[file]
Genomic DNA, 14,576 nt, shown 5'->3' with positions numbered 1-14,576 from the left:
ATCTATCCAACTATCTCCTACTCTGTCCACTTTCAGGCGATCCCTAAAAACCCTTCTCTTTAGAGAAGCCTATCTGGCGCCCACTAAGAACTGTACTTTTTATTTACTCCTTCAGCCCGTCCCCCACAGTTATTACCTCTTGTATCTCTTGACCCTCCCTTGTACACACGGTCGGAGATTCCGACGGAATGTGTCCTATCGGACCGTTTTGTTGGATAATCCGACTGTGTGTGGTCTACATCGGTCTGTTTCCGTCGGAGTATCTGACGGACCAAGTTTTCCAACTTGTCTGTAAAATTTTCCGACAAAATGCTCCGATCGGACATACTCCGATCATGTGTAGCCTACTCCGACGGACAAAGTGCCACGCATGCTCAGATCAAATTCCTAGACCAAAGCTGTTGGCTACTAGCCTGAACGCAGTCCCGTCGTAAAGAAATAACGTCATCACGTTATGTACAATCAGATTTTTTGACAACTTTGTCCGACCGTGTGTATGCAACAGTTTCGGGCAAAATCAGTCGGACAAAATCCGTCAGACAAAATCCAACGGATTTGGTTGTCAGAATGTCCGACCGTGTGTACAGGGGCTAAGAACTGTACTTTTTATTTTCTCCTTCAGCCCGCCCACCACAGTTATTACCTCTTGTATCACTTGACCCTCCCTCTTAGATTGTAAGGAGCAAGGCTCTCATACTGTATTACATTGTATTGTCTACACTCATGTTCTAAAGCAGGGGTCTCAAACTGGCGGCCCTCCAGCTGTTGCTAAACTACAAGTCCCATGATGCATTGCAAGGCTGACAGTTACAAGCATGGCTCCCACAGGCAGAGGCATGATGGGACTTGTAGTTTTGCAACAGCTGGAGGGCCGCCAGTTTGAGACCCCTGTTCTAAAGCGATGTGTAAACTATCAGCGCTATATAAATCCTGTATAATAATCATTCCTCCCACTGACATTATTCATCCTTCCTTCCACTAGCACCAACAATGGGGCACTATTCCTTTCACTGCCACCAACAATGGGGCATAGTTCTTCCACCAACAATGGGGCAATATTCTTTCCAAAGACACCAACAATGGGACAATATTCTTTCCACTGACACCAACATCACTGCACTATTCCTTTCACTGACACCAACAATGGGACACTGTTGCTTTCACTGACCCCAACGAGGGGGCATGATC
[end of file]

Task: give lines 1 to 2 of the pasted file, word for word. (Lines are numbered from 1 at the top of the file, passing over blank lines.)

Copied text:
Genomic DNA, 14,576 nt, shown 5'->3' with positions numbered 1-14,576 from the left:
ATCTATCCAACTATCTCCTACTCTGTCCACTTTCAGGCGATCCCTAAAAACCCTTCTCTTTAGAGAAGCCTATCTGGCGCCCACTAAGAACTGTACTTTTTATTTACTCCTTCAGCCCGTCCCCCACAGTTATTACCTCTTGTATCTCTTGACCCTCCCTTGTACACACGGTCGGAGATTCCGACGGAATGTGTCCTATCGGACCGTTTTGTTGGATAATCCGACTGTGTGTGGTCTACATCGGTCTGTTTCCGTCGGAGTATCTGACGGACCAAGTTTTCCAACTTGTCTGTAAAATTTTCCGACAAAATGCTCCGATCGGACATACTCCGATCATGTGTAGCCTACTCCGACGGACAAAGTGCCACGCATGCTCAGATCAAATTCCTAGACCAAAGCTGTTGGCTACTAGCCTGAACGCAGTCCCGTCGTAAAGAAATAACGTCATCACGTTATGTACAATCAGATTTTTTGACAACTTTGTCCGACCGTGTGTATGCAACAGTTTCGGGCAAAATCAGTCGGACAAAATCCGTCAGACAAAATCCAACGGATTTGGTTGTCAGAATGTCCGACCGTGTGTACAGGGGCTAAGAACTGTACTTTTTATTTTCTCCTTCAGCCCGCCCACCACAGTTATTACCTCTTGTATCACTTGACCCTCCCTCTTAGATTGTAAGGAGCAAGGCTCTCATACTGTATTACATTGTATTGTCTACACTCATGTTCTAAAGCAGGGGTCTCAAACTGGCGGCCCTCCAGCTGTTGCTAAACTACAAGTCCCATGATGCATTGCAAGGCTGACAGTTACAAGCATGGCTCCCACAGGCAGAGGCATGATGGGACTTGTAGTTTTGCAACAGCTGGAGGGCCGCCAGTTTGAGACCCCTGTTCTAAAGCGATGTGTAAACTATCAGCGCTATATAAATCCTGTATAATAATCATTCCTCCCACTGACATTATTCATCCTTCCTTCCACTAGCACCAACAATGGGGCACTATTCCTTTCACTGCCACCAACAATGGGGCATAGTTCTTCCACCAACAATGGGGCAATATTCTTTCCAAAGACACCAACAATGGGACAATATTCTTTCCACTGACACCAACATCACTGCACTATTCCTTTCACTGACACCAACAATGGGACACTGTTGCTTTCACTGACCCCAACGAGGGGGCATGATC